Behind the Scenes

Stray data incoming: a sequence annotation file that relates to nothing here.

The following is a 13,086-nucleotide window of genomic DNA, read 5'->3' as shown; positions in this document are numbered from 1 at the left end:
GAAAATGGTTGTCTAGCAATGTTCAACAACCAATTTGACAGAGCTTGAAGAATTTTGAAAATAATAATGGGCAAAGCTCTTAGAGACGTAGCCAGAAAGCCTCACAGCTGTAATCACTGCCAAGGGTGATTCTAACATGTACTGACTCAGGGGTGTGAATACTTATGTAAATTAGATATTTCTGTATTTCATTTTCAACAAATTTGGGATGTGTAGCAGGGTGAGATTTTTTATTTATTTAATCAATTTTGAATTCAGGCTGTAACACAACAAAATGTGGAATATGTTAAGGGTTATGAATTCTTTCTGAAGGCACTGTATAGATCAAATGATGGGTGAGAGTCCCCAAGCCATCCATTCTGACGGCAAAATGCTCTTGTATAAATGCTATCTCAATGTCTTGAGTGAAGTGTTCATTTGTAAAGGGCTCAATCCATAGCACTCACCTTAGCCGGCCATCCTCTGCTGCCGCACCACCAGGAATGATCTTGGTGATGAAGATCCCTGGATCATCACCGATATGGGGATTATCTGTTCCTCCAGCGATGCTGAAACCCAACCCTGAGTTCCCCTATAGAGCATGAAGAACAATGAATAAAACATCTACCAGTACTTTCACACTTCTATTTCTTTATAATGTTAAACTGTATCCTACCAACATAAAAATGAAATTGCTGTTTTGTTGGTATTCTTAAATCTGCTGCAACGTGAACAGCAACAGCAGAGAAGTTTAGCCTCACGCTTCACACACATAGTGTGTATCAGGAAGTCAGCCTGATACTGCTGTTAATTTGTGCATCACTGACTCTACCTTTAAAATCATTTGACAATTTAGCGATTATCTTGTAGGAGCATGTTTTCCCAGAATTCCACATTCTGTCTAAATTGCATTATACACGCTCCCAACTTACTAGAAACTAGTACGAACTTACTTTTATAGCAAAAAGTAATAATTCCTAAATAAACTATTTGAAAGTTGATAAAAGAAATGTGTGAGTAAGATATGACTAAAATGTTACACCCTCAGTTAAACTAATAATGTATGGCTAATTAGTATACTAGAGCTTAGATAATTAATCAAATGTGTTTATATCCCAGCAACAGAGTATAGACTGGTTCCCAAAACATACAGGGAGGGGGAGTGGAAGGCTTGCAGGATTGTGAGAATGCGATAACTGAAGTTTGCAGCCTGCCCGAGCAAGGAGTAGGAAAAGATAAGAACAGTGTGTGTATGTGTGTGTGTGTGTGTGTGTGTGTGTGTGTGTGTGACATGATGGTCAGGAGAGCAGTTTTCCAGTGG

_Here is a look at the 24 Hour Plays from three perspectives. Six writers, six directors, and 24 actors made Steinbach lobby their temporary home as they frantically wrote scripts, blocked scenes, and memorized lines. No one knew what to expect from this experience. _ **Writer** I have never pulled an all-nighter before. I was not sure if I was physically up for the task. Wondering what I had gotten myself into, I arrived at Steinbach Theater at nine p.m. on Friday night. After a briefing of the schedule for the next 24 hours, everyone left for the night, leaving six writers, three producers, and Mr. Efinger for the first leg of the theater marathon. Our shift extended from nine p.m. to six a.m., so, faced with an apparently infinite span of time, most of us spent the first hour-and-a-half procrastinating. I most enjoyed choosing the cast from the Polaroid pictures of the actors. We already had vague ideas of the plays we wanted to create, so, after we had assembled our cast, our brainstorms began to solidify. Then we were off. Keys clattered in sudden spatters of inspiration, followed by the silence of the dreaded writer’s block. Luckily, as I fluctuated from spans of dejected frustration to moments of inspiration, the producers stayed with me through it all. At six a.m. our scripts were printed, our casts assembled, and our work was done. As we leave the theater, we surveyed the mess we left. Bottles of Diet Coke, papers, props, wires, and wrappers were strewn among boxes of cold pizza. The directors arrived at seven a.m. -Kate Iannarone ’08 **Director** As a director, I’ve normally read the script dozens of times before first rehearsal. At The 24 Hour Plays, I had to forget about that. I was assigned the play “Why The Hell Are You In The Girls’ Bathroom, Perv?” written by Nat Lavin ’07. I only had ten minutes to read the play thoroughly and begin to come up with a set for the Girl’s bathroom of a typical high school. The actors arrived and we did a quick read-through. I had to try out multiple scenarios before figuring out what movement worked for each scene. By the late afternoon, I was exhausted. I had been on my feet all day. However, I still needed to finalize my costume and prop choices. The male actors in my show, Eli Grober ’08 and Eddie Diaz ’07, had to appear half naked on stage, which made finding costumes difficult. We had only twenty minutes of tech rehearsal and, as time was counting down, our tempers were wearing thin. We finally got through our rehearsal, just barely before the performance began. The show did go on, however, and all of the stress was definitely worth it. -Molly Shoemaker ’08 **Actor** Acting in one of last weekend’s 24 Hour Plays was not a simple undertaking. The producers warned of the grueling hours ahead, but by nine p.m. on Saturday night, our hard work paid off in an innovative and unique production – the first of its kind at Phillips Academy. Upon arriving in Steinbach lobby on Friday evening, we were accosted by producer James Flynn ’07, brandishing a Polaroid camera. He snapped our pictures, which we wrote our names on and turned into the writers. On Saturday morning, I was greeted at Steinbach by a catered breakfast buffet table. After a quick bite, I checked the theater callboard and found my Polaroid under the play ingeniously entitled, “Why the Hell Are You in the Girls’ Bathroom, Perv?” a play written by Nat Lavin ’07 and slated for direction by Molly Shoemaker ’08. The student-written plays ranged from hilarious to dramatic and the roles we played were created specifically for each one of us based on the Polaroids the playwrights received. Mr. Efinger and the producers came in periodically to watch our progress and offer helpful tips. Five tiring hours of acting later, we returned to Steinbach, where tech rehearsal commenced. As an actor, the 24-Hour Plays were extremely fulfilling in their almost instant gratification. It was refreshing to be able to finish a play within one day. The entire production went by like a whirlwind – after it was over, we hardly knew what had hit us. But we knew, exhausted as we were, that it had been incredible. -Annabel Graham ’08